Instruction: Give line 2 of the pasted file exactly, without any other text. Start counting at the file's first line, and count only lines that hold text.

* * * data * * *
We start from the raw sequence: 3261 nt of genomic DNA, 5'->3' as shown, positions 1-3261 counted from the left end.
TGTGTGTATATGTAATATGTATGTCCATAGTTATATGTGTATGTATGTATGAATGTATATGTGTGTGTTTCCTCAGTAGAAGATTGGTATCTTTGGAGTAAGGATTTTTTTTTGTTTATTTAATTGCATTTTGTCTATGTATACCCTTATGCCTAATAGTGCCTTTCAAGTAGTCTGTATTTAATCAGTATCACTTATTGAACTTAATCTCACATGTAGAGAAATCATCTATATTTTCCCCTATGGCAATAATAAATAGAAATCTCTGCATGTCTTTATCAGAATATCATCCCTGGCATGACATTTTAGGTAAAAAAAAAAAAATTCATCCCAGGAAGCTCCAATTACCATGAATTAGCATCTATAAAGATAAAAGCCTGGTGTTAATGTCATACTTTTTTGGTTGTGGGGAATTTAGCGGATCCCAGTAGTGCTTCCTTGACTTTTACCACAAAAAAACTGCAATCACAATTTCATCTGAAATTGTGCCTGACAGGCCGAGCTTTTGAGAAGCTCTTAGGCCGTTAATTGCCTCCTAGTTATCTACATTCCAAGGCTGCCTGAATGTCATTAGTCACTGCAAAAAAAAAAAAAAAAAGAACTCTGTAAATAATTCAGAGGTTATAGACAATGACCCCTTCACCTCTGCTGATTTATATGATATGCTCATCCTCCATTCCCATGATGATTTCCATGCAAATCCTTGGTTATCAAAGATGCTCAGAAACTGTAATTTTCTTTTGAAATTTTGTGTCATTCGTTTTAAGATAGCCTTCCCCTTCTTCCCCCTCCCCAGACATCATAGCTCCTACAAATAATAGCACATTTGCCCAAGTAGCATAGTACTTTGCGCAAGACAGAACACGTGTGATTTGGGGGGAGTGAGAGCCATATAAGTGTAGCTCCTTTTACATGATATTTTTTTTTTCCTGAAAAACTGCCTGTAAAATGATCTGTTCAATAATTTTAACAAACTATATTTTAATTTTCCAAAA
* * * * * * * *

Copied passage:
TGTGTGTATATGTAATATGTATGTCCATAGTTATATGTGTATGTATGTATGAATGTATATGTGTGTGTTTCCTCAGTAGAAGATTGGTATCTTTGGAGTAAGGATTTTTTTTTGTTTATTTAATTGCATTTTGTCTATGTATACCCTTATGCCTAATAGTGCCTTTCAAGTAGTCTGTATTTAATCAGTATCACTTATTGAACTTAATCTCACATGTAGAGAAATCATCTATATTTTCCCCTATGGCAATAATAAATAGAAATCTCTGCATGTCTTTATCAGAATATCATCCCTGGCATGACATTTTAGGTAAAAAAAAAAAAATTCATCCCAGGAAGCTCCAATTACCATGAATTAGCATCTATAAAGATAAAAGCCTGGTGTTAATGTCATACTTTTTTGGTTGTGGGGAATTTAGCGGATCCCAGTAGTGCTTCCTTGACTTTTACCACAAAAAAACTGCAATCACAATTTCATCTGAAATTGTGCCTGACAGGCCGAGCTTTTGAGAAGCTCTTAGGCCGTTAATTGCCTCCTAGTTATCTACATTCCAAGGCTGCCTGAATGTCATTAGTCACTGCAAAAAAAAAAAAAAAAAGAACTCTGTAAATAATTCAGAGGTTATAGACAATGACCCCTTCACCTCTGCTGATTTATATGATATGCTCATCCTCCATTCCCATGATGATTTCCATGCAAATCCTTGGTTATCAAAGATGCTCAGAAACTGTAATTTTCTTTTGAAATTTTGTGTCATTCGTTTTAAGATAGCCTTCCCCTTCTTCCCCCTCCCCAGACATCATAGCTCCTACAAATAATAGCACATTTGCCCAAGTAGCATAGTACTTTGCGCAAGACAGAACACGTGTGATTTGGGGGGAGTGAGAGCCATATAAGTGTAGCTCCTTTTACATGATATTTTTTTTTTCCTGAAAAACTGCCTGTAAAATGATCTGTTCAATAATTTTAACAAACTATATTTTAATTTTCCAAAA